I asked if he had heard from the Air Canada personnel in Atlanta. Again, he apologized that he had left a phone message but they had not responded. And he had no escalation contacts in Atlanta either, even though he was trying to contact personnel from his own organization, ie Air Canada.
I pointed out to the Customer Care Manager that his management team was not providing him with the escalation contacts he needed to do his job properly. It was clear to me that he didn’t have the right level of contacts, even with Air Canada to do anything but wait and try to appease the customer with the hope that 5 days would pass and the irate customer would no longer be his department’s problem.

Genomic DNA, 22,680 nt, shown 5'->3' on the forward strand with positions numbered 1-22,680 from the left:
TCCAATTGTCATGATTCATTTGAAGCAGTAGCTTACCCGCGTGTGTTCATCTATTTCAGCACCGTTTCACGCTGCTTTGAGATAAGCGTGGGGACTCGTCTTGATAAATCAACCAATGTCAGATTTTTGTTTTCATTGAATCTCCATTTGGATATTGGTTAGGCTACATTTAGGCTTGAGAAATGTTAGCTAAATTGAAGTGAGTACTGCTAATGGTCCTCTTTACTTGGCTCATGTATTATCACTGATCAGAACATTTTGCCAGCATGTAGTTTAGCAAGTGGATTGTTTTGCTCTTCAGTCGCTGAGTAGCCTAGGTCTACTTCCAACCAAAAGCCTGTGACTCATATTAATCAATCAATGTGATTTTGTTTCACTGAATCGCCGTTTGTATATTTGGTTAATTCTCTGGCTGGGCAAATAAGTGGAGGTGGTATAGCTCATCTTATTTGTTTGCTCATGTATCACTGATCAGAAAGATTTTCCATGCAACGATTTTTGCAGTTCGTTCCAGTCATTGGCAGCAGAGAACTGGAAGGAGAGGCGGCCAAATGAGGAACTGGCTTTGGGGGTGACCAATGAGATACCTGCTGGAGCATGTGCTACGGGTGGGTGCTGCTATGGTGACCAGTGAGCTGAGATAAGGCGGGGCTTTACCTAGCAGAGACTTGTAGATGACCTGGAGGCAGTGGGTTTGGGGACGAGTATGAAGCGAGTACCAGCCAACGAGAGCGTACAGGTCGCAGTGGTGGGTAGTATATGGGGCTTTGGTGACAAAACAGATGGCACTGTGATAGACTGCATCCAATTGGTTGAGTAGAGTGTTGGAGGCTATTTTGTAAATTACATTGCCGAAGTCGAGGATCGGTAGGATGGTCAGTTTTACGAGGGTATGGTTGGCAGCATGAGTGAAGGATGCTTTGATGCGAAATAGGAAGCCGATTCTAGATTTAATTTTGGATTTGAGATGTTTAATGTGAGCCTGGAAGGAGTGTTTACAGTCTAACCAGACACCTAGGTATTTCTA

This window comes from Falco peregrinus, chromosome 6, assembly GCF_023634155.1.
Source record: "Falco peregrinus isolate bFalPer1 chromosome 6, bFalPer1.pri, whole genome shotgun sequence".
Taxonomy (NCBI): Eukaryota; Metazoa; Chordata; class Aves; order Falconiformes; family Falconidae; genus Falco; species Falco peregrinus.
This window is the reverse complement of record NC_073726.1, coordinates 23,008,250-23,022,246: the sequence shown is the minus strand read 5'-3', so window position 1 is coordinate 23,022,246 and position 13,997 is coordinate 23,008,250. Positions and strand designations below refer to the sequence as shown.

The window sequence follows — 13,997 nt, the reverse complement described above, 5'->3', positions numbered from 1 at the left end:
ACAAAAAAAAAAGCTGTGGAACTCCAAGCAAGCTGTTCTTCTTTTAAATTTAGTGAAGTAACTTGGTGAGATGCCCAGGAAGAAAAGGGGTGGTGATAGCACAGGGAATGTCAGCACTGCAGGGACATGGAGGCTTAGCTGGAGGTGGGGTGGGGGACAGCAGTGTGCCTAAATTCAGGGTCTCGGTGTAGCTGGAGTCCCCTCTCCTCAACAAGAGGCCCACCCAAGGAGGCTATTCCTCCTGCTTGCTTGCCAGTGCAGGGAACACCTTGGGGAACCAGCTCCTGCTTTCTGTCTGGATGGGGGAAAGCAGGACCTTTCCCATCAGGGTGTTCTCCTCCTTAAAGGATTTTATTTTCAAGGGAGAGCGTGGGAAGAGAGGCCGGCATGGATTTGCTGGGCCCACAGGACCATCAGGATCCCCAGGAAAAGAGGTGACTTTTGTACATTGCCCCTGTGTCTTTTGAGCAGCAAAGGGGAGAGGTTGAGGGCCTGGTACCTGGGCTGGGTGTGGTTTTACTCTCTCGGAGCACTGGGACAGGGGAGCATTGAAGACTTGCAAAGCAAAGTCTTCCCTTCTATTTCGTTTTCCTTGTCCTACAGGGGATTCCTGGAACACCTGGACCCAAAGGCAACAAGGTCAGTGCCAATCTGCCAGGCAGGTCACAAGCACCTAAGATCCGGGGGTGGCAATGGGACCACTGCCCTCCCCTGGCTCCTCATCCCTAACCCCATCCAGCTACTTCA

I threatened to take this very poor process to the press using a Consumer Advocate in one of the largest newspapers in Canada. He asked me to wait. He would check with his more senior manager to see what could be done.
One half hour later, the manager called me back to tell me that my bag had been found. It was already in my local city and had been passed to the transportation company for delivery to me.
The website status still said ‘Tracing continues’.
The next morning my bag was delivered to me. It must have been lost somewhere because there was an additional tag on it to get send it to its final destination.
When I checked the status on the website, it finally showed: Received at airport — Delivery process initiated.